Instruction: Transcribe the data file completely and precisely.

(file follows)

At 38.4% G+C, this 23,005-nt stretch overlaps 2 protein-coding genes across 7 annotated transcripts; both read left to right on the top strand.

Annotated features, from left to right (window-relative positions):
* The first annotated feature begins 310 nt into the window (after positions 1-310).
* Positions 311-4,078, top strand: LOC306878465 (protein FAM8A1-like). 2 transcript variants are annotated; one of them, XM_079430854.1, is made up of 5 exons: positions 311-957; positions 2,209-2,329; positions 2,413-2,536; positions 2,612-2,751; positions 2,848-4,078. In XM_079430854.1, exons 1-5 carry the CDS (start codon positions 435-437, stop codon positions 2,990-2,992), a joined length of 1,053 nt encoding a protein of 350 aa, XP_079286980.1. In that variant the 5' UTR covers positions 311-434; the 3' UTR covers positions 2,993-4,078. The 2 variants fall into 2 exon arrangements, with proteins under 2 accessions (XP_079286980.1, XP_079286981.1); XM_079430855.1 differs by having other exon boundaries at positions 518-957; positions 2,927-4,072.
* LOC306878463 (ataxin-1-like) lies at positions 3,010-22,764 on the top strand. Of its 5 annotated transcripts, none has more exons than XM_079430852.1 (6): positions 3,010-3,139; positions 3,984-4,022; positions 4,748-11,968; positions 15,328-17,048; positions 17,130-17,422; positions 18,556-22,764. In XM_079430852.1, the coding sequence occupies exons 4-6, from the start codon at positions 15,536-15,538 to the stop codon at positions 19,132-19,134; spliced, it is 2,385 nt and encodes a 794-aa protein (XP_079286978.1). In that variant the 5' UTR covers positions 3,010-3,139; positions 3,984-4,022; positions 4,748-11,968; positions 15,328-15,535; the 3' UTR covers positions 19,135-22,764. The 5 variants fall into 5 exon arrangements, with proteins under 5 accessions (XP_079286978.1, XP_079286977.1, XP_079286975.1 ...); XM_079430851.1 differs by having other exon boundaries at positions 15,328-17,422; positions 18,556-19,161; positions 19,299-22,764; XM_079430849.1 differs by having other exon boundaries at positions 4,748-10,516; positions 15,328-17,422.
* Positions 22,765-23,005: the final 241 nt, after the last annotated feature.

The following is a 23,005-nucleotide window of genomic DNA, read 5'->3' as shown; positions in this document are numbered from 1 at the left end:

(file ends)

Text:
At 38.4% G+C, this 23,005-nt stretch overlaps 2 protein-coding genes across 7 annotated transcripts; both read left to right on the top strand.

Annotated features, from left to right (window-relative positions):
* The first annotated feature begins 310 nt into the window (after positions 1-310).
* Positions 311-4,078, top strand: LOC306878465 (protein FAM8A1-like). 2 transcript variants are annotated; one of them, XM_079430854.1, is made up of 5 exons: positions 311-957; positions 2,209-2,329; positions 2,413-2,536; positions 2,612-2,751; positions 2,848-4,078. In XM_079430854.1, exons 1-5 carry the CDS (start codon positions 435-437, stop codon positions 2,990-2,992), a joined length of 1,053 nt encoding a protein of 350 aa, XP_079286980.1. In that variant the 5' UTR covers positions 311-434; the 3' UTR covers positions 2,993-4,078. The 2 variants fall into 2 exon arrangements, with proteins under 2 accessions (XP_079286980.1, XP_079286981.1); XM_079430855.1 differs by having other exon boundaries at positions 518-957; positions 2,927-4,072.
* LOC306878463 (ataxin-1-like) lies at positions 3,010-22,764 on the top strand. Of its 5 annotated transcripts, none has more exons than XM_079430852.1 (6): positions 3,010-3,139; positions 3,984-4,022; positions 4,748-11,968; positions 15,328-17,048; positions 17,130-17,422; positions 18,556-22,764. In XM_079430852.1, the coding sequence occupies exons 4-6, from the start codon at positions 15,536-15,538 to the stop codon at positions 19,132-19,134; spliced, it is 2,385 nt and encodes a 794-aa protein (XP_079286978.1). In that variant the 5' UTR covers positions 3,010-3,139; positions 3,984-4,022; positions 4,748-11,968; positions 15,328-15,535; the 3' UTR covers positions 19,135-22,764. The 5 variants fall into 5 exon arrangements, with proteins under 5 accessions (XP_079286978.1, XP_079286977.1, XP_079286975.1 ...); XM_079430851.1 differs by having other exon boundaries at positions 15,328-17,422; positions 18,556-19,161; positions 19,299-22,764; XM_079430849.1 differs by having other exon boundaries at positions 4,748-10,516; positions 15,328-17,422.
* Positions 22,765-23,005: the final 241 nt, after the last annotated feature.

The following is a 23,005-nucleotide window of genomic DNA, read 5'->3' as shown; positions in this document are numbered from 1 at the left end: